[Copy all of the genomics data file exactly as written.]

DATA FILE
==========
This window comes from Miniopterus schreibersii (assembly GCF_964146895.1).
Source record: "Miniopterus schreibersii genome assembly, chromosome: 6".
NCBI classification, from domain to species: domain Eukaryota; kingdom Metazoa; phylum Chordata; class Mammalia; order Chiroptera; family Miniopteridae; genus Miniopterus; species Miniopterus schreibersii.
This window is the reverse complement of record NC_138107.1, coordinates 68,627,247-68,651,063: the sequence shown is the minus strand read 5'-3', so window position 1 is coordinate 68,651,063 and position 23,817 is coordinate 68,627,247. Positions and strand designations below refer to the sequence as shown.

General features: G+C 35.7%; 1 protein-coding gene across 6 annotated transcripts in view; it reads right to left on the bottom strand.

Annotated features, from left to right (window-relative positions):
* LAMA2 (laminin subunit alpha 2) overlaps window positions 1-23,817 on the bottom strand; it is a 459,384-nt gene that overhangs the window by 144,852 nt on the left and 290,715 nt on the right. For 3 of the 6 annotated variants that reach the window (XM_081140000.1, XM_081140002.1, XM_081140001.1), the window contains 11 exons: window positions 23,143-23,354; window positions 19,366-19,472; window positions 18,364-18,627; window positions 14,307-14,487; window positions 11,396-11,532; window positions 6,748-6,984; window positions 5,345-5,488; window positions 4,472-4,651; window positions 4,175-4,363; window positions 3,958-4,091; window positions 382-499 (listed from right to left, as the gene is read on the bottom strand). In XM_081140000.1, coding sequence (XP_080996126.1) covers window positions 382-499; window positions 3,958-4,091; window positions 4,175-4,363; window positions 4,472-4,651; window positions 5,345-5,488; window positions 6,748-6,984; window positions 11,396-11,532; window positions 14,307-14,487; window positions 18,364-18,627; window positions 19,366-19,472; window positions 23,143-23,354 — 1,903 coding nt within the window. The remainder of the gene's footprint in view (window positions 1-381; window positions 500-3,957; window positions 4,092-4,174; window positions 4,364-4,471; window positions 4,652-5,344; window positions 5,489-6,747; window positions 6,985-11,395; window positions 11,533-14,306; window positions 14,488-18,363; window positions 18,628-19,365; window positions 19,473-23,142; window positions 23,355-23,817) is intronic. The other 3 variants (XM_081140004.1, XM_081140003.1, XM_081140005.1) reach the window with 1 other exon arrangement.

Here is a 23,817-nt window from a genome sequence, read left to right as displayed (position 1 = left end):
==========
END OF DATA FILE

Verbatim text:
This window comes from Miniopterus schreibersii (assembly GCF_964146895.1).
Source record: "Miniopterus schreibersii genome assembly, chromosome: 6".
NCBI classification, from domain to species: domain Eukaryota; kingdom Metazoa; phylum Chordata; class Mammalia; order Chiroptera; family Miniopteridae; genus Miniopterus; species Miniopterus schreibersii.
This window is the reverse complement of record NC_138107.1, coordinates 68,627,247-68,651,063: the sequence shown is the minus strand read 5'-3', so window position 1 is coordinate 68,651,063 and position 23,817 is coordinate 68,627,247. Positions and strand designations below refer to the sequence as shown.

General features: G+C 35.7%; 1 protein-coding gene across 6 annotated transcripts in view; it reads right to left on the bottom strand.

Annotated features, from left to right (window-relative positions):
* LAMA2 (laminin subunit alpha 2) overlaps window positions 1-23,817 on the bottom strand; it is a 459,384-nt gene that overhangs the window by 144,852 nt on the left and 290,715 nt on the right. For 3 of the 6 annotated variants that reach the window (XM_081140000.1, XM_081140002.1, XM_081140001.1), the window contains 11 exons: window positions 23,143-23,354; window positions 19,366-19,472; window positions 18,364-18,627; window positions 14,307-14,487; window positions 11,396-11,532; window positions 6,748-6,984; window positions 5,345-5,488; window positions 4,472-4,651; window positions 4,175-4,363; window positions 3,958-4,091; window positions 382-499 (listed from right to left, as the gene is read on the bottom strand). In XM_081140000.1, coding sequence (XP_080996126.1) covers window positions 382-499; window positions 3,958-4,091; window positions 4,175-4,363; window positions 4,472-4,651; window positions 5,345-5,488; window positions 6,748-6,984; window positions 11,396-11,532; window positions 14,307-14,487; window positions 18,364-18,627; window positions 19,366-19,472; window positions 23,143-23,354 — 1,903 coding nt within the window. The remainder of the gene's footprint in view (window positions 1-381; window positions 500-3,957; window positions 4,092-4,174; window positions 4,364-4,471; window positions 4,652-5,344; window positions 5,489-6,747; window positions 6,985-11,395; window positions 11,533-14,306; window positions 14,488-18,363; window positions 18,628-19,365; window positions 19,473-23,142; window positions 23,355-23,817) is intronic. The other 3 variants (XM_081140004.1, XM_081140003.1, XM_081140005.1) reach the window with 1 other exon arrangement.

Here is a 23,817-nt window from a genome sequence, read left to right as displayed (position 1 = left end):